From a Chinese orphanage to the Eucharistic Congress of Budapest

02 July 2020
Who was that little Chinese boy having been so much adored by the local Hungarian press in the 1930s? How did the orphaned Asian guy get to be involved in the Hungarian Revolution of 1956?

A remarkable story has been silhouetted upon a photo and its origin. The research was started by Éva Schmelczer-Pohánka, Head of the Diocesan Library of Pécs, upon discovering in the Archives’ photo collection a picture that had been taken in the garden of the Episcopal Seminary of Pécs in the 1930s. It was a photo of a little Chinese boy standing in front of the St. Thomas Apostle statue by Michael-Bartalits. Moreover, another photo on the boy, in the company of a Franciscan friar, was also published by the February 17, 1938 issue of the newspaper “Magyarság”, in the illustration section that of. But who was this mysterious boy, and what kind of a life path had led him to Hungary?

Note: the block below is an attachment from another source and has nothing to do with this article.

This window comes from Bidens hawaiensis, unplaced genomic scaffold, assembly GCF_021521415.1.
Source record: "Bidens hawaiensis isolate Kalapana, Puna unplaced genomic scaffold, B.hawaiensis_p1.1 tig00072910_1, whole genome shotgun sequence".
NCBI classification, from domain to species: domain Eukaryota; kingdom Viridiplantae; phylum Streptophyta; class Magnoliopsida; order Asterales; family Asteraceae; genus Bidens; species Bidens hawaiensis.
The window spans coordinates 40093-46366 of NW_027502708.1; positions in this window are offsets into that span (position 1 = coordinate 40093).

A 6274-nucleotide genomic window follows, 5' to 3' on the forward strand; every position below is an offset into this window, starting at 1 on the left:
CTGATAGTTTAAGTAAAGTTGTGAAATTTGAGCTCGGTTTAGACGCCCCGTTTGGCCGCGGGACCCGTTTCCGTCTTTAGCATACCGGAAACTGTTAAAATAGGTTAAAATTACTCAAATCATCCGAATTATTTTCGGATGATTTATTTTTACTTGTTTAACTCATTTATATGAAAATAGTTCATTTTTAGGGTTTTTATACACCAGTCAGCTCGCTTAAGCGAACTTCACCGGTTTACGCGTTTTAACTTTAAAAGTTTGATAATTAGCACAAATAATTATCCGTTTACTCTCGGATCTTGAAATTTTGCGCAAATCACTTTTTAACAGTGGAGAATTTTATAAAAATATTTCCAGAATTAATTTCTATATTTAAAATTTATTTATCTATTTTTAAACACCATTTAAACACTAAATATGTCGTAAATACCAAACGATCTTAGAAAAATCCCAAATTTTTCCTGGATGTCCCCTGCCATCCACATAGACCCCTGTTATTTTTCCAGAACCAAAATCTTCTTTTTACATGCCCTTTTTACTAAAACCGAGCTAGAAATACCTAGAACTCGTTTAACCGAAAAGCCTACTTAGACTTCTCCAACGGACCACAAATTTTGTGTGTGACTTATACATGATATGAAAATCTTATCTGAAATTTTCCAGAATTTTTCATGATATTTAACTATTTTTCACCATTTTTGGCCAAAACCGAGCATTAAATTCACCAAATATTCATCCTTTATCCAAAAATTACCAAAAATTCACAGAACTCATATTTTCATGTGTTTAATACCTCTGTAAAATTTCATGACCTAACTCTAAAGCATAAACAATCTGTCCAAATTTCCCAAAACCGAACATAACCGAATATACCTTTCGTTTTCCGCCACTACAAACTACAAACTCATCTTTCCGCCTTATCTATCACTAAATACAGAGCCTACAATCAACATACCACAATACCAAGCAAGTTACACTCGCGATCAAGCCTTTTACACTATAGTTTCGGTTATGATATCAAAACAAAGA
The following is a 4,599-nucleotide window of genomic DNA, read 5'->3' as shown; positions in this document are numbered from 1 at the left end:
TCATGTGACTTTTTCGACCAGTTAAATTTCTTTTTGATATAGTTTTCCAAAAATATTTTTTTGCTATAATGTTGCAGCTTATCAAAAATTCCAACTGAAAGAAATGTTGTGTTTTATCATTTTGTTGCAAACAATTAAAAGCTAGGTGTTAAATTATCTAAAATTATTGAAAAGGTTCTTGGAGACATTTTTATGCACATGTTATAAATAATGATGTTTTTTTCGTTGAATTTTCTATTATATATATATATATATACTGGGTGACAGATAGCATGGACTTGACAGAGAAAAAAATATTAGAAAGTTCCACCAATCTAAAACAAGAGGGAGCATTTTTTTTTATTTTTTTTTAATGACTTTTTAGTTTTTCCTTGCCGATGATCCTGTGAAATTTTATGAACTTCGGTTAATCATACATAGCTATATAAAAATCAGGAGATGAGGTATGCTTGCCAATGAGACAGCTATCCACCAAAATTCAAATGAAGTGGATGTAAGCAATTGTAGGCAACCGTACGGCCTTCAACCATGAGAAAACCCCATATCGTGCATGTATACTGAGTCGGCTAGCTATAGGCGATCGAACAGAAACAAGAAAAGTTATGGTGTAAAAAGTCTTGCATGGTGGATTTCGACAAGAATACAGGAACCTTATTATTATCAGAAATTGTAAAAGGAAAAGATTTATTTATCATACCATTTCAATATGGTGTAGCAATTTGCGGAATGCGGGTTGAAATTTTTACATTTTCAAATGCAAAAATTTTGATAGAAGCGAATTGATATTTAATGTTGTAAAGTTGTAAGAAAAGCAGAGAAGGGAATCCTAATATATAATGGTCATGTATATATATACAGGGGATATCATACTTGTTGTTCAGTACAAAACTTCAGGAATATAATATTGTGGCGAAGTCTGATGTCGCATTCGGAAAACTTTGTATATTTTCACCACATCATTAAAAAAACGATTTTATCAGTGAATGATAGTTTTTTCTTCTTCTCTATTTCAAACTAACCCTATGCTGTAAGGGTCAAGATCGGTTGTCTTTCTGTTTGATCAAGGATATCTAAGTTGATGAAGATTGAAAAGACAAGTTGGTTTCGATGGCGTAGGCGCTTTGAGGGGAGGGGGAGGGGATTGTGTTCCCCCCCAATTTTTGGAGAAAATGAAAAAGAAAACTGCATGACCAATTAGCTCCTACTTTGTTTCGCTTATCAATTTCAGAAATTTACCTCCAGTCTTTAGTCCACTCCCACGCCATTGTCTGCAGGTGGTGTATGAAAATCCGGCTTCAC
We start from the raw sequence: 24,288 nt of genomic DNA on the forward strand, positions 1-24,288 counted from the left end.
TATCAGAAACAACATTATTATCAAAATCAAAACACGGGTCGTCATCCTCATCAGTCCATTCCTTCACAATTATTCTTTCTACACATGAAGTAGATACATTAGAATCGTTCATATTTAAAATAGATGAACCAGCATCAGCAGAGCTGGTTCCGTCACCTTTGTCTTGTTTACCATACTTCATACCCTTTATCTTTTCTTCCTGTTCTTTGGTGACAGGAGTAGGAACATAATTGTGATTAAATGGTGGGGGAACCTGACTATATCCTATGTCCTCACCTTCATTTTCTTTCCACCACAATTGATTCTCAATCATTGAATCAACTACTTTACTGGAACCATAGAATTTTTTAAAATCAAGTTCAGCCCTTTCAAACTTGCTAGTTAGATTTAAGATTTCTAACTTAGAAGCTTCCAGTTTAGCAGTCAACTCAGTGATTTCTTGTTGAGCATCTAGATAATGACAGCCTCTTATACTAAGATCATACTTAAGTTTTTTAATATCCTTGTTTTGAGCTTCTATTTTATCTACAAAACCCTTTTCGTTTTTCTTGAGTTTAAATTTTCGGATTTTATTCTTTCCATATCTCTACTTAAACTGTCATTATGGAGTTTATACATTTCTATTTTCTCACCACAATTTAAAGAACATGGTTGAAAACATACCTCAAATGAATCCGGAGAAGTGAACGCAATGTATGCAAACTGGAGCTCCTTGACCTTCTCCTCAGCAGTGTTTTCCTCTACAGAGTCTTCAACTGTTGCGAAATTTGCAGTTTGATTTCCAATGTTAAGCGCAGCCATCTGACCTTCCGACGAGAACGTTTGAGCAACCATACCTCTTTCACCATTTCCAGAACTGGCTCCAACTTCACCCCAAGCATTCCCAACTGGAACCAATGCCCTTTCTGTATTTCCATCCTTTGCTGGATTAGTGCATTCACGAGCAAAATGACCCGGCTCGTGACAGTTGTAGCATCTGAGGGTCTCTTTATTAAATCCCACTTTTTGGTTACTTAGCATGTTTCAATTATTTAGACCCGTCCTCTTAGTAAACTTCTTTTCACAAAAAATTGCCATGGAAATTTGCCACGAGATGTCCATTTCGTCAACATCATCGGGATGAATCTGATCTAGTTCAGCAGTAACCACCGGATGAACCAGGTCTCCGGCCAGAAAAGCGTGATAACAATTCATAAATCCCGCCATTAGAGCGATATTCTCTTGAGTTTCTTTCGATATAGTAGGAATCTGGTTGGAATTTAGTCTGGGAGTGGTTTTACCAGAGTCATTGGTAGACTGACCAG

The messenger of the Land of Smiles